Otherwise, they want to basically stop them from exporting altogether. But what he really believes also is that there should be a price mechanism that reflects those realities for the large energy generators.
So an example is a large energy generator. On a sunny day, you do not generate much electricity in the middle of the day when the solar on the roofs already generates that electricity. So it’s actually the large generators that have to build in that flexibility.
Dean Spaccavento: However, you know, heavy-handed government responses are what’s coming for everybody. This is unless we get our s*** together and start to control these people.
Markus Lambert: Now, you’re saying there’s enough solar in the system that the grid cannot handle on some days. Yet ironically, we’re still giving a Federal Rebate to put more solar in the system.
Dean Spaccavento: That’s true! Also, the Federal Rebate, as everyone knows, pays for the panels and the racking now.
The incentives are all over the place because, as you say, right
Solar is middle-class welfare.
The middle class are the majority of the voters in this country. The Federal Government is not going to do anything to raise their eye ire.
I mean, I’ve got a statistic that there was a big energy retailer who dropped the feed-in tariff and lost 28,000 customers in a week. I mean, that’s insane. However, it shows you the sensitivity in these retail businesses around solar picking tariffs. Everyone knows people buy electricity on two things. What’s the discount rate on the consumption, and what’s the feed-in tariff rate? That’s it.
Markus Lambert: Now we are also going to get electric cars seemingly slowly, but they’re coming.
Dean Spaccavento: Yeah.
What is EV charging doing to the grid?
Markus Lambert: What’s that going to do to the grid?
Dean Spaccavento: It’ll make the nighttime surge worse. Unless all employers across the country deliver mass charging places, a large part of the fleet will not be plugged into the system, absorbing the solar in the middle of the day. They’re going to go home at night. They’re going to top up.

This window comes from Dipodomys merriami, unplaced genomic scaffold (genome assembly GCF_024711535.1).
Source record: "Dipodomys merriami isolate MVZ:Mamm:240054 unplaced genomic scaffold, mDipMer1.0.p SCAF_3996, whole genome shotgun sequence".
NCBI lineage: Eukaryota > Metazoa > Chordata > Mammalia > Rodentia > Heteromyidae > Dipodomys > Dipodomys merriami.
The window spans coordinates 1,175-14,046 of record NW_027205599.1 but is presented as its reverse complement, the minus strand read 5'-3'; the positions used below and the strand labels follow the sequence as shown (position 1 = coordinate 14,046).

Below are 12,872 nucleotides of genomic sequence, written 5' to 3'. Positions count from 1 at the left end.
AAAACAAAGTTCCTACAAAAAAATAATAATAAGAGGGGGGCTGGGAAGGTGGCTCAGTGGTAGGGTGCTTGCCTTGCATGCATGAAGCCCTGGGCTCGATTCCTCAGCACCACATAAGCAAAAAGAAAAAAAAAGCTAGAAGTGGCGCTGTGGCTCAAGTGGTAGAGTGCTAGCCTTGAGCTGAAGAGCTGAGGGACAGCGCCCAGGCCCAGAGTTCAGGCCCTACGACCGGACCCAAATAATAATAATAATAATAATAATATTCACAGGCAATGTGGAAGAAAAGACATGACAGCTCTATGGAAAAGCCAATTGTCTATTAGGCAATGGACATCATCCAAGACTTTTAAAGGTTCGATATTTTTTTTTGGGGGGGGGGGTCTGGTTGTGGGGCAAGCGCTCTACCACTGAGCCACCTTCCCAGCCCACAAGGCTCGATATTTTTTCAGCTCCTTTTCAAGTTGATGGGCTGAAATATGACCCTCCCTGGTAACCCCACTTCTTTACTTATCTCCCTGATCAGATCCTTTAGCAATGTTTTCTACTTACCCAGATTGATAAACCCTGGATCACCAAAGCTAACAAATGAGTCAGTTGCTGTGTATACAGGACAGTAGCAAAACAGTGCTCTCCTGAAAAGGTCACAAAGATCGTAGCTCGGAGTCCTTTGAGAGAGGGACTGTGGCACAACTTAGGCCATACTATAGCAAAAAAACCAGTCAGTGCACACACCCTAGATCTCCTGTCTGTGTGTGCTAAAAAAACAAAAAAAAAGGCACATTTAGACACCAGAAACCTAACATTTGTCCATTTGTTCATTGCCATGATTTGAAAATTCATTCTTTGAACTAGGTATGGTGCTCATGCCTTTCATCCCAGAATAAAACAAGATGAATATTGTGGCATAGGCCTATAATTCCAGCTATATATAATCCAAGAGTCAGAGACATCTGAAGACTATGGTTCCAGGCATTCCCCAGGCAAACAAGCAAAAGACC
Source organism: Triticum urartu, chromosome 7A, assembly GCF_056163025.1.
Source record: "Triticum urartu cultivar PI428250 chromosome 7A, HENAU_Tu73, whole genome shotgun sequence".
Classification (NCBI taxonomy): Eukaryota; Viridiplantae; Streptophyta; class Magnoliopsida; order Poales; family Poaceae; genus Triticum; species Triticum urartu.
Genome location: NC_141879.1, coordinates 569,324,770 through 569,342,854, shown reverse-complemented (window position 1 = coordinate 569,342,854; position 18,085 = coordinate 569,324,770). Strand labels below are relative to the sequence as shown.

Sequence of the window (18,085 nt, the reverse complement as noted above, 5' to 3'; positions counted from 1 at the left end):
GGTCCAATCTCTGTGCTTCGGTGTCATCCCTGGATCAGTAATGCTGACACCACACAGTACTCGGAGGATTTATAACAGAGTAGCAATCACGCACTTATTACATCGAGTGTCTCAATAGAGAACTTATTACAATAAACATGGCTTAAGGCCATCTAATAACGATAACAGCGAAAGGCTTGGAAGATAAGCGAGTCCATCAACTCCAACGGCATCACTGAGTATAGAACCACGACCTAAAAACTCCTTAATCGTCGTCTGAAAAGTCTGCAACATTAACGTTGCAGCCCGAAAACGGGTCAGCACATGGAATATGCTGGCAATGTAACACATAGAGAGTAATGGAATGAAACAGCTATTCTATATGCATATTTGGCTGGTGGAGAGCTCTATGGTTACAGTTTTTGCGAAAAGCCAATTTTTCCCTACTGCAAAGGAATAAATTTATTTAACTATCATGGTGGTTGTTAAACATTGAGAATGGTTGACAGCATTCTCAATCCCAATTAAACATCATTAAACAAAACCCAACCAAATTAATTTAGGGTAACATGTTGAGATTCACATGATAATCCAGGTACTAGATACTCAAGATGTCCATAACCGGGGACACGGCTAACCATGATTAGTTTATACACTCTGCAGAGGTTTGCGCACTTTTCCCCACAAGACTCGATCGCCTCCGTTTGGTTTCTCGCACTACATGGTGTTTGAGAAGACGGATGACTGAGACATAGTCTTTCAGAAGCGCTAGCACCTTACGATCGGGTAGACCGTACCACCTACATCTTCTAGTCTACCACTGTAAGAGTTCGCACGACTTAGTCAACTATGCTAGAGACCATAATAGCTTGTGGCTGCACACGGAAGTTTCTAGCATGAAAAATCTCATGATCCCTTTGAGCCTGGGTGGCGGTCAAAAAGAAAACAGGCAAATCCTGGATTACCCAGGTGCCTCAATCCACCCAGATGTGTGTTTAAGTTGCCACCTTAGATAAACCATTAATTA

Markus Lambert: So then, where is that power coming from?
Dean Spaccavento: That power is going to have to come from other people’s storage or dispatchable generation of one sort or another. Snowy 2.0, Reposit batteries, who knows?
Markus Lambert: Coal?
Dean Spaccavento: I don’t so. I think coal is dead.
Markus Lambert: I don’t personally fully agree with that.
So Dean says here that we don’t have the infrastructure in place at this point to charge all these new electric vehicles during the day. Ideally, they would all be charged through solar or some kind of renewable infrastructure. If they do not, then everybody comes home at night and plugs the vehicle in and charges it. That means we need a lot of electricity, and this might even be coal-fired electricity.
He doesn’t believe so, but as it looks, we don’t really have the infrastructure right now. Maybe in five, six, seven, eight years, but not right now. So all these electric vehicles, if they just get charged with power that is generated through coal fire, then we’re actually not going ahead.
So it’s really a matter of the whole grid having to be redesigned, and massive investments have to go in there, and the government really has to have a vision for that.
What is the best solution in regard to electric vehicles in the future?
Markus Lambert: If we don’t watch out in regards to electric car charging, if we just let that go, pop and pop, then suddenly the grid will go down, and we will have blackouts because we got too many electric cars on the grid.
Dean Spaccavento: Absolutely, the electric cars need to be under control. The problem will be that they will all turn up at the same time. Then you just need to stagger the charging and how customers deal with that.
Markus Lambert: How do we do that?
Dean Spaccavento: I’m not sure. People will want their car full, or you know at least 85% or whatever. I don’t know how to deal with that problem. Other people like chargebacks work that s*** out, right? I just want to control the cars.
Markus Lambert: So ideally, if we want to charge the vehicles during the day, then employers have to have massive solar systems on their buildings, or they would have to source the electricity from big solar farms, maybe outside the cities, to then have that electricity available to charge the vehicles during the day. That might be a service that they supply to their employees.